What would it take for Python itself to support the notion of objects
being backed by different kinds of memory?

It seems to me that it would be possible, but that in CPython at
least the cost would be a performance penalty for the all-DRAM case.
I'm guessing this is not acceptable, but I'd like to present the notion
anyway, in the hopes that someone cleverer than me can see a better way :)

At the language level, support would mean two things, I think: there
would need to be a way to declare which backing store an object belongs
to, and there would need to be a notion of a memory hierarchy where, at
least in the case of persistent vs non-persistent RAM, an object higher in
the hierarchy could not point to an object lower in the hierarchy that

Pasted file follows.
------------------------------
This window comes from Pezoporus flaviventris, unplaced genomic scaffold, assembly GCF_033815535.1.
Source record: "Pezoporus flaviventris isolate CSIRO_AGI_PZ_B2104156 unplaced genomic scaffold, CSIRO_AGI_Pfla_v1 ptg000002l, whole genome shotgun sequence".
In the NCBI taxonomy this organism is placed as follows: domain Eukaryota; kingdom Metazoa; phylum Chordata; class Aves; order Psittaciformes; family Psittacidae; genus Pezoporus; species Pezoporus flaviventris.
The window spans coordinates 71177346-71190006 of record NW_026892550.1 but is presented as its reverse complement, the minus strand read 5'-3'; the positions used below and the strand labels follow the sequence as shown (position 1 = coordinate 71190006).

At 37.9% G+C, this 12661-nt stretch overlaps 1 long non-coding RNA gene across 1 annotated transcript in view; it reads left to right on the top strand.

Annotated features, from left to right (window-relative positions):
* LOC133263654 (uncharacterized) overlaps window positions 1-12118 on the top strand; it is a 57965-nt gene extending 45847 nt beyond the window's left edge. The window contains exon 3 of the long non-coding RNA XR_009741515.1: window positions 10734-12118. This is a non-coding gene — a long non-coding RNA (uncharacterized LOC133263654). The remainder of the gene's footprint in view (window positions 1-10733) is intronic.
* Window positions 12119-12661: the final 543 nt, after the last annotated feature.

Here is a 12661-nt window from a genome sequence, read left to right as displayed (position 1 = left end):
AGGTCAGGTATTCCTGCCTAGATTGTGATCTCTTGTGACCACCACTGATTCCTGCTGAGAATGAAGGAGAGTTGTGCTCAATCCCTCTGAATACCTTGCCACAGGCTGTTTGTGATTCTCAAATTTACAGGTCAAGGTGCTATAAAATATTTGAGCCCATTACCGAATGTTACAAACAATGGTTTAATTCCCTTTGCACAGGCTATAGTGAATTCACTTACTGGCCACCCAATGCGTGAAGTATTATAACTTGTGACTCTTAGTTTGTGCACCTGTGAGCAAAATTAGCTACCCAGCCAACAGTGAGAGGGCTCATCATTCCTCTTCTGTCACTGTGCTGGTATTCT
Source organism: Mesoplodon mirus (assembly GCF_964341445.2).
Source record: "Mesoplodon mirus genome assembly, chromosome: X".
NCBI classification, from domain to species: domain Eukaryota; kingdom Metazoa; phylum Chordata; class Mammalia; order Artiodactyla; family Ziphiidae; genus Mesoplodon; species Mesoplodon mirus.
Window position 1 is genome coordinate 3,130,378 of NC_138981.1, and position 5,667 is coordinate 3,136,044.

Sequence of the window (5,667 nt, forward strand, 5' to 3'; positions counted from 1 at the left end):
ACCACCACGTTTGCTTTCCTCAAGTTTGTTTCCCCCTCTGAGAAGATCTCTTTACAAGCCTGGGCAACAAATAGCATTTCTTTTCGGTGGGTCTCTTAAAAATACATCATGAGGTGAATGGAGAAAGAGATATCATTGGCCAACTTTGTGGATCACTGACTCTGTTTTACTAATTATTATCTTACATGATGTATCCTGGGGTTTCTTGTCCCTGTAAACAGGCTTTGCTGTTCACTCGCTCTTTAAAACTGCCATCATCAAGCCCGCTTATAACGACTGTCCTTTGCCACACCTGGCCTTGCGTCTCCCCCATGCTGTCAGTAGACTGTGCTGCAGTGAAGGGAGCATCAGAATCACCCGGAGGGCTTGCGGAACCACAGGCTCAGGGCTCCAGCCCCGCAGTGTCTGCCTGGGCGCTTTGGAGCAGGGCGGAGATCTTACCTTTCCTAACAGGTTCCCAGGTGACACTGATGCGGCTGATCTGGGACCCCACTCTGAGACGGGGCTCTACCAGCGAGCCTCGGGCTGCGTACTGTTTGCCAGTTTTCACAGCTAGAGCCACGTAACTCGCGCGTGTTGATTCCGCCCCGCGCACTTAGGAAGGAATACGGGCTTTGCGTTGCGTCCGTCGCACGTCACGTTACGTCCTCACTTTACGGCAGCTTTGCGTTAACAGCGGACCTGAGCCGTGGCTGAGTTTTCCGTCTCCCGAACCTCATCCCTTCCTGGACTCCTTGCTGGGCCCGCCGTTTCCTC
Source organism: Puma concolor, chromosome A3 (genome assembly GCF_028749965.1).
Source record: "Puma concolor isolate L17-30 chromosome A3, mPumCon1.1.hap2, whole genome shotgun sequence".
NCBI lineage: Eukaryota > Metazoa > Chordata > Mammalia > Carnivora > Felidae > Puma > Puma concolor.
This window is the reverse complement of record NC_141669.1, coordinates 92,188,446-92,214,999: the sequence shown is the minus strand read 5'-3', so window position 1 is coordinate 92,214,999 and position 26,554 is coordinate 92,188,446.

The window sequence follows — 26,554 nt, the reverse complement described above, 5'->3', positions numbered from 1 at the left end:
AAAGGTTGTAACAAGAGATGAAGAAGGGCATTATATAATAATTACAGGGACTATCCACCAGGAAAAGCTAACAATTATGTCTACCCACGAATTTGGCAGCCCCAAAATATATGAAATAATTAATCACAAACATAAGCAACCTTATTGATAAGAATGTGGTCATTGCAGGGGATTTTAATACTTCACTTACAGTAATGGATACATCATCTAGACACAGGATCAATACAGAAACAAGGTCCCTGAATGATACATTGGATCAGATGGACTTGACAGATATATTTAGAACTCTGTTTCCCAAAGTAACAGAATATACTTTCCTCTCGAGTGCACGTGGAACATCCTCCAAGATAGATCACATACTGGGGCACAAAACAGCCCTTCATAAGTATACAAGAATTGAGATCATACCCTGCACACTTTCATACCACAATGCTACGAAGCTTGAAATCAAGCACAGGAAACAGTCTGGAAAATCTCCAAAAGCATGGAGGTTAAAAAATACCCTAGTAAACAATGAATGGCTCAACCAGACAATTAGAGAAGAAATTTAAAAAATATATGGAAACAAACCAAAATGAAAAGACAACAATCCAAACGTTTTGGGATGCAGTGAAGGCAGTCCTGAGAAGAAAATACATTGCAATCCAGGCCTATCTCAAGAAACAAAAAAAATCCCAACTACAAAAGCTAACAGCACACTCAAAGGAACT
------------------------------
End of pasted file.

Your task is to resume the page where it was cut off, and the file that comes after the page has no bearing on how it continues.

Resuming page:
was mutable, and that immutables would be copied from lower to higher.
(Here I'm notionally defining "lower" as "closer to the CPU", since RAM
is 'just there' whereas persistent memory goes through a driver layer
before direct access can get exposed, and fast DRAM would be closer yet
to the CPU :).

In CPython I envision this being implemented by having every object
be associated with a 'storage manager', with the DRAM storage manager
obviously being the default.  I think that which storage manager an
object belongs to can be deduced from its address at runtime, although
whether that would be better than storing a pointer is an open question.
Object method implementations would then need to be expanded as follows:
(1) wrapping any operations that comprise an 'atomic' operation with a
'start transaction' and 'end transaction' call on the storage manager.
(2) any memory management function (malloc, etc) would be called
indirectly through the storage manager, (3) any object pointer to be
stored or retrieved would be passed through an appropriate call on the
storage manager to give it an opportunity to block it or transform it,
and (4) any memory range to be modified would be reported to the memory